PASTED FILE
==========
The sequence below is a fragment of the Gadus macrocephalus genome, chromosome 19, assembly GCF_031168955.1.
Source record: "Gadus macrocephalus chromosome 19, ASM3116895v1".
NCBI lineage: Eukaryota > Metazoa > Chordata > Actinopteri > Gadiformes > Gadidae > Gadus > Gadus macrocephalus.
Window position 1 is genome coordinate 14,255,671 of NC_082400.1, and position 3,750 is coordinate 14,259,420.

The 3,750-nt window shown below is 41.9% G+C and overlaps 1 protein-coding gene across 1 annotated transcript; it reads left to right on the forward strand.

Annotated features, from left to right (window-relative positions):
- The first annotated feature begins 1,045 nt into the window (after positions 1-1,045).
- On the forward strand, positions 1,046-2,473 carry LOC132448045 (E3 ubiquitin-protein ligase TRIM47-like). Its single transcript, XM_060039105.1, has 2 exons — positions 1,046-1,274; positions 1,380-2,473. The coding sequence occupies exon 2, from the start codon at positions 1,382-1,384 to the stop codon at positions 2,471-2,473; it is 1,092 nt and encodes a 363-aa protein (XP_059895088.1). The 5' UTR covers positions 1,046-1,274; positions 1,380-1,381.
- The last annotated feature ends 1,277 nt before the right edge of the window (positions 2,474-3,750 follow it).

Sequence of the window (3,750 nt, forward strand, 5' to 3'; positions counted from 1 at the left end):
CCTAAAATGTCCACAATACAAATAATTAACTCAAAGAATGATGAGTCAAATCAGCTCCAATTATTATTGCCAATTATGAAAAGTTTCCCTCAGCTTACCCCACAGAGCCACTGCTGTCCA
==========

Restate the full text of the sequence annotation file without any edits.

The sequence below is a fragment of the Gadus macrocephalus genome, chromosome 19, assembly GCF_031168955.1.
Source record: "Gadus macrocephalus chromosome 19, ASM3116895v1".
NCBI lineage: Eukaryota > Metazoa > Chordata > Actinopteri > Gadiformes > Gadidae > Gadus > Gadus macrocephalus.
Window position 1 is genome coordinate 14,255,671 of NC_082400.1, and position 3,750 is coordinate 14,259,420.

The 3,750-nt window shown below is 41.9% G+C and overlaps 1 protein-coding gene across 1 annotated transcript; it reads left to right on the forward strand.

Annotated features, from left to right (window-relative positions):
- The first annotated feature begins 1,045 nt into the window (after positions 1-1,045).
- On the forward strand, positions 1,046-2,473 carry LOC132448045 (E3 ubiquitin-protein ligase TRIM47-like). Its single transcript, XM_060039105.1, has 2 exons — positions 1,046-1,274; positions 1,380-2,473. The coding sequence occupies exon 2, from the start codon at positions 1,382-1,384 to the stop codon at positions 2,471-2,473; it is 1,092 nt and encodes a 363-aa protein (XP_059895088.1). The 5' UTR covers positions 1,046-1,274; positions 1,380-1,381.
- The last annotated feature ends 1,277 nt before the right edge of the window (positions 2,474-3,750 follow it).

Sequence of the window (3,750 nt, forward strand, 5' to 3'; positions counted from 1 at the left end):
CCTAAAATGTCCACAATACAAATAATTAACTCAAAGAATGATGAGTCAAATCAGCTCCAATTATTATTGCCAATTATGAAAAGTTTCCCTCAGCTTACCCCACAGAGCCACTGCTGTCCA